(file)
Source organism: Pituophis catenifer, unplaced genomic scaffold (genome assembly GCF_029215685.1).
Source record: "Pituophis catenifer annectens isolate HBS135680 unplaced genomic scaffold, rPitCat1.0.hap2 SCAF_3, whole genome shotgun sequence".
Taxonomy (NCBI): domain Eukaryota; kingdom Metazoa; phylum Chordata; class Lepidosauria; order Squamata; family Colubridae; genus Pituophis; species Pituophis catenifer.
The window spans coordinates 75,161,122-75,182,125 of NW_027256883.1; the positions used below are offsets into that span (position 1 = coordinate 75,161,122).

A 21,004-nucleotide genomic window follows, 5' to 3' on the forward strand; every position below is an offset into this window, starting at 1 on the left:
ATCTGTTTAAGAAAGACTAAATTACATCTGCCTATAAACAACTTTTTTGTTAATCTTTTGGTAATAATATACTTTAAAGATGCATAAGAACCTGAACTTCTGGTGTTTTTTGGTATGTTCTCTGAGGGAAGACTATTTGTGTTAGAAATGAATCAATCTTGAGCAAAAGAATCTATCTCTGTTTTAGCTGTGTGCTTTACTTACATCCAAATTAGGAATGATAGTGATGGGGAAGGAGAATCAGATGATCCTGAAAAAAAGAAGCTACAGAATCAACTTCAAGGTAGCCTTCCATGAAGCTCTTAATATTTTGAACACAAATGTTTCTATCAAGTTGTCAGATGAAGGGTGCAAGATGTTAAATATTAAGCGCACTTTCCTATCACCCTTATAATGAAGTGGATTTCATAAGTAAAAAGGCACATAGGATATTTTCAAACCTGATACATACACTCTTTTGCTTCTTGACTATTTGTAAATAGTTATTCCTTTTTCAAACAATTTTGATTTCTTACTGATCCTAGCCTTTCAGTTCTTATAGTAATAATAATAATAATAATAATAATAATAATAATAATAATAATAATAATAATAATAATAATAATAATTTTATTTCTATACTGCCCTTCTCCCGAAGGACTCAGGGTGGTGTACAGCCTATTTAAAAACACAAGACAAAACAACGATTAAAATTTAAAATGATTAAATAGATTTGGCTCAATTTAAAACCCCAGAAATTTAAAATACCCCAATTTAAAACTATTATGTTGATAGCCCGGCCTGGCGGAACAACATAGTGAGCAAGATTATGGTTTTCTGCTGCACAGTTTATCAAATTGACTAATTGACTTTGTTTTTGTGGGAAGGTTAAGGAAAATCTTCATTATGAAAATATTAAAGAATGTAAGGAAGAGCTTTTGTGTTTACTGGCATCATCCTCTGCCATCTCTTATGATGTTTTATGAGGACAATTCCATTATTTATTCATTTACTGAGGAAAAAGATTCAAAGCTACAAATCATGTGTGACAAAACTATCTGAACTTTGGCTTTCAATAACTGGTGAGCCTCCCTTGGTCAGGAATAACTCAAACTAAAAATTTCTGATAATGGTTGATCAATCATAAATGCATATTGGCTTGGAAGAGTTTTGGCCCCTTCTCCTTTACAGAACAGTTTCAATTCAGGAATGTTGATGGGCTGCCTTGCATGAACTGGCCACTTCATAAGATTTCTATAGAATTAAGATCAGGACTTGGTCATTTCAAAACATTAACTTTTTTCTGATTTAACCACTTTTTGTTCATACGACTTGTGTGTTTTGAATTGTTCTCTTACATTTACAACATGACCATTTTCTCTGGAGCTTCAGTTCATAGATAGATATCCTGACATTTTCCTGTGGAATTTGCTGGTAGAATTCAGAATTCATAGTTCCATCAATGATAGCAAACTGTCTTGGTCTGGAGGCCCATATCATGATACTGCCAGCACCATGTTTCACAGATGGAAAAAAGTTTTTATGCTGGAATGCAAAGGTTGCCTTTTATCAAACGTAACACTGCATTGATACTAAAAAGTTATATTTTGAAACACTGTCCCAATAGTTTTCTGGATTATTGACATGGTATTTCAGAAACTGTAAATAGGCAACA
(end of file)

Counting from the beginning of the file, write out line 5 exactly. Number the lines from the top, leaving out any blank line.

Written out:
A 21,004-nucleotide genomic window follows, 5' to 3' on the forward strand; every position below is an offset into this window, starting at 1 on the left: